How do I determine the size of my wastewater system?
The wastewater system is determined by the number of bedrooms in the structure, as well as other criteria. For more complete requirements, please schedule an appointment with the Small Wastewater Specialist (307-332-1830).

When can I begin putting the system in?
Following filling out a Small Wastewater Application and paying the appropriate fee, you must schedule an Office Consultation and Site Evaluation with the Small Wastewater Specialist. This will result in an Authorization to Construct. Once issued, the Authorization to Construct grants permission to install, repair or modify a system. Once excavation and installation is complete, your installation must be inspected and approved by the Small Wastewater Specialist. The installer cannot backfill until the Small Wastewater Specialist has visited the site and given final approval of the system.

When approved by the Small Wastewater Specialist, a Small Wastewater Permit will be issued.


If you are planning to subdivide your land, we strongly recommend that you contact the Planning Director before proceeding with any survey work, deed recordings or sales agreements. There are many exceptions to the rules and we most certainly want to help you conduct a legal subdivision of your land.

What is a subdivision?
A subdivision is the creation or division of a lot, tract, parcel or other unit of land for the immediate or future purpose of sale, building development or redevelopment for residential, recreational, industrial, commercial or public uses.

Do I need permission to subdivide my land?
Subdivision Regulations govern the subdivision of land within unincorporated Fremont County. These regulations were developed pursuant to Wyoming State Statutes (W.S. 18-5-301 through 18-5-315). While several types of subdivisions may be exempt from the regulations (e.g., family exemption, large-acreage exemption, boundary line adjustments…), others fall under the categories of “Simple Subdivision” and “Regular Subdivision.” These types of subdivisions require applicants to work with the Planning Department to complete the processes outlined in the regulations.

What is the difference between an exempt division, a Simple Subdivision and a Regular Subdivision?

          Exempt division
While there are several reasons that a land division could be exempt from the subdivision regulations, we’ll focus this example on lot size alone.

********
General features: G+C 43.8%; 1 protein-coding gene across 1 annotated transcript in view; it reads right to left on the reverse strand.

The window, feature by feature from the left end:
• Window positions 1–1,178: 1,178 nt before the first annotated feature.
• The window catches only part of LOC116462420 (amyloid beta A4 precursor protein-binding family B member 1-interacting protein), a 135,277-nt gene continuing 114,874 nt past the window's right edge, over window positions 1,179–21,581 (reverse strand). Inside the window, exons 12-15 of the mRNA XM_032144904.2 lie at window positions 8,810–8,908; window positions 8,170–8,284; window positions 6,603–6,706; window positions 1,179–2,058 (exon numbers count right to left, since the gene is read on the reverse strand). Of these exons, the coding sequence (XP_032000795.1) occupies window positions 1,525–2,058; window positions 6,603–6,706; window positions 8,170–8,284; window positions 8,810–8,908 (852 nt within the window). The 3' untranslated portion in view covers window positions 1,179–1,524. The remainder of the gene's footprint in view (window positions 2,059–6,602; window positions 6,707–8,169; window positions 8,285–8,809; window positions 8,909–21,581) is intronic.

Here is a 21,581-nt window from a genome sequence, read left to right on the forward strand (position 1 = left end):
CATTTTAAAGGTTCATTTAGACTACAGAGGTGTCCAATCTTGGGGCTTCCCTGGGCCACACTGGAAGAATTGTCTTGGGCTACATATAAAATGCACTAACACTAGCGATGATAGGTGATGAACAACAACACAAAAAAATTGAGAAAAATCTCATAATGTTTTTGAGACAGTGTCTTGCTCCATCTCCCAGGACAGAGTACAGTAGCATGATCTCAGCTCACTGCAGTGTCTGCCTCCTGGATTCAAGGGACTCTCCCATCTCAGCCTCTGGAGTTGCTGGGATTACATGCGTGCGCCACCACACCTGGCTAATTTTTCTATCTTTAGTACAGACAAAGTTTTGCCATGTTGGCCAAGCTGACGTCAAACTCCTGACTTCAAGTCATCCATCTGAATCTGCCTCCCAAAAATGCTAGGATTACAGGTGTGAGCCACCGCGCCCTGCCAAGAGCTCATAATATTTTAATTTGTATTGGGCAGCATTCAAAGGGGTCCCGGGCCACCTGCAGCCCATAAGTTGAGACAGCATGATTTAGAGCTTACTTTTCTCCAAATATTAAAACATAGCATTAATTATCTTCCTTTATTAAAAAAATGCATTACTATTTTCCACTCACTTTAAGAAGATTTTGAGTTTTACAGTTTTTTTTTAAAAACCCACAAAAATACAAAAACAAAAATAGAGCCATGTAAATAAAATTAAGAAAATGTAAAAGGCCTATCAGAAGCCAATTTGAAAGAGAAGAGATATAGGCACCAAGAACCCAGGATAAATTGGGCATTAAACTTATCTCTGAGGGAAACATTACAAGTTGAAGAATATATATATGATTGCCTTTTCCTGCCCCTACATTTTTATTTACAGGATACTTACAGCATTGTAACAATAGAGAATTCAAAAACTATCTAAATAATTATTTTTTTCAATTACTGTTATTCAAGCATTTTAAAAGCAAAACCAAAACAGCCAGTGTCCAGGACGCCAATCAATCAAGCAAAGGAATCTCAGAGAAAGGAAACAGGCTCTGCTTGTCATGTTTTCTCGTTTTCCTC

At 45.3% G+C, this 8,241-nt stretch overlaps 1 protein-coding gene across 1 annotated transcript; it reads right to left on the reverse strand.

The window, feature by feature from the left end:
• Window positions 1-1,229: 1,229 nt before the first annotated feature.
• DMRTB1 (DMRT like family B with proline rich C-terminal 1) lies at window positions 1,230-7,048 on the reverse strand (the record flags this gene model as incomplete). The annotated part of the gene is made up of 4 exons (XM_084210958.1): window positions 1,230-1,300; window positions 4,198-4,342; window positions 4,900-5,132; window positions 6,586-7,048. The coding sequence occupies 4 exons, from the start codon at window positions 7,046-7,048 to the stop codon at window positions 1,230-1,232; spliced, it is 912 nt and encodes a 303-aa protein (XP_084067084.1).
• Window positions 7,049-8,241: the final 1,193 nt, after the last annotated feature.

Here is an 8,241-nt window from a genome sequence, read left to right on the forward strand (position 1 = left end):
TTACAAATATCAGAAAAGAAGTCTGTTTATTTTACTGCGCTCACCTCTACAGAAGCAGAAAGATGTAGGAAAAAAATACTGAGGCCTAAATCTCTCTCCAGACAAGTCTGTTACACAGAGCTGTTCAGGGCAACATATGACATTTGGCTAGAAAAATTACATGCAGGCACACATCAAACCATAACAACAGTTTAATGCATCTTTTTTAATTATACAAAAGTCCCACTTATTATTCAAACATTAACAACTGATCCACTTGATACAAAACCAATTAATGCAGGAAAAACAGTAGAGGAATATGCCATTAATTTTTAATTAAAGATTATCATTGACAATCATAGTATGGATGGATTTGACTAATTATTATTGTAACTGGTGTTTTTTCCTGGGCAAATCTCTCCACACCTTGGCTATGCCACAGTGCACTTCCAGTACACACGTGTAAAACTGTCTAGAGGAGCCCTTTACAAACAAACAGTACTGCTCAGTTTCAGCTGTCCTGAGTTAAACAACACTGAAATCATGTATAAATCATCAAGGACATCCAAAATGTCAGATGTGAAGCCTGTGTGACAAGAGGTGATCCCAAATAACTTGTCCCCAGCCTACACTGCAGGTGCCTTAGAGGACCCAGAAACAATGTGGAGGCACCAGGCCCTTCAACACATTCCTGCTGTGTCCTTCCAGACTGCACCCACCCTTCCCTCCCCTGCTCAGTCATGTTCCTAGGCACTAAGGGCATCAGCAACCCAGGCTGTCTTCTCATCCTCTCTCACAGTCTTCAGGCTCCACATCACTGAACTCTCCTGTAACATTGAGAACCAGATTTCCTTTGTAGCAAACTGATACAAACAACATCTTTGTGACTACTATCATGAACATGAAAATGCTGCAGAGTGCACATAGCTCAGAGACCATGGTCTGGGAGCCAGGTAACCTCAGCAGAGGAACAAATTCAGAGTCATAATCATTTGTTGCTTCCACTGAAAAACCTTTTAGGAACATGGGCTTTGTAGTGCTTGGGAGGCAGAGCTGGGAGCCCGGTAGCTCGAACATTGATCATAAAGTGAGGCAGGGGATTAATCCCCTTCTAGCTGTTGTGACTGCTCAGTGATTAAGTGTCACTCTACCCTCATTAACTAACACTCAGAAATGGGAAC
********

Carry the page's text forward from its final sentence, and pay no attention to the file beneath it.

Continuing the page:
If a landowner splits his/her parcel into pieces that are each 35 acres or larger, the division is Statutorily exempt, due to minimum acreage, and the landowner is not required to go through the subdivision process.

          Simple Subdivision
A Simple Subdivision is a division of one unit of land (a parcel) into not more than a total of five (5) lots smaller than 35 acres each. The most common example of a Simple Subdivision is when a person wants to break off a portion of their parcel to sell it to someone else.

          One Lot Simple Subdivision
Let’s say the parcel is currently 70 acres and the owner wants to sell a 30-acre piece of it. In essence, a 40-acre parcel and a 30-acre parcel are being created. The 40-acre parcel is exempt from the regulations because it is 35 acres or larger, however, the 30-acre parcel is not.

Therefore, the landowner would be required to go through the formal Simple Subdivision process before he/she would be able to sell the 30-acre parcel.

          Five Lot Simple Subdivision
If the same landowner chose to split the 70 acre parcel into a 40-acre parcel and five, six-acre parcels, it would still qualify as a Simple Subdivision, but it would be a 5-lot Simple Subdivision (the 40 acre parcel would be exempt).

          Regular Subdivision
In a final example, if the landowner decided to split the 70-acre parcel into seven, 10 acre parcels, the division would be considered a 7 lot Regular Subdivision (subdividing one unit of land into six or more lots, each smaller than 35 acres.

How long does it take to complete the Simple Subdivision process?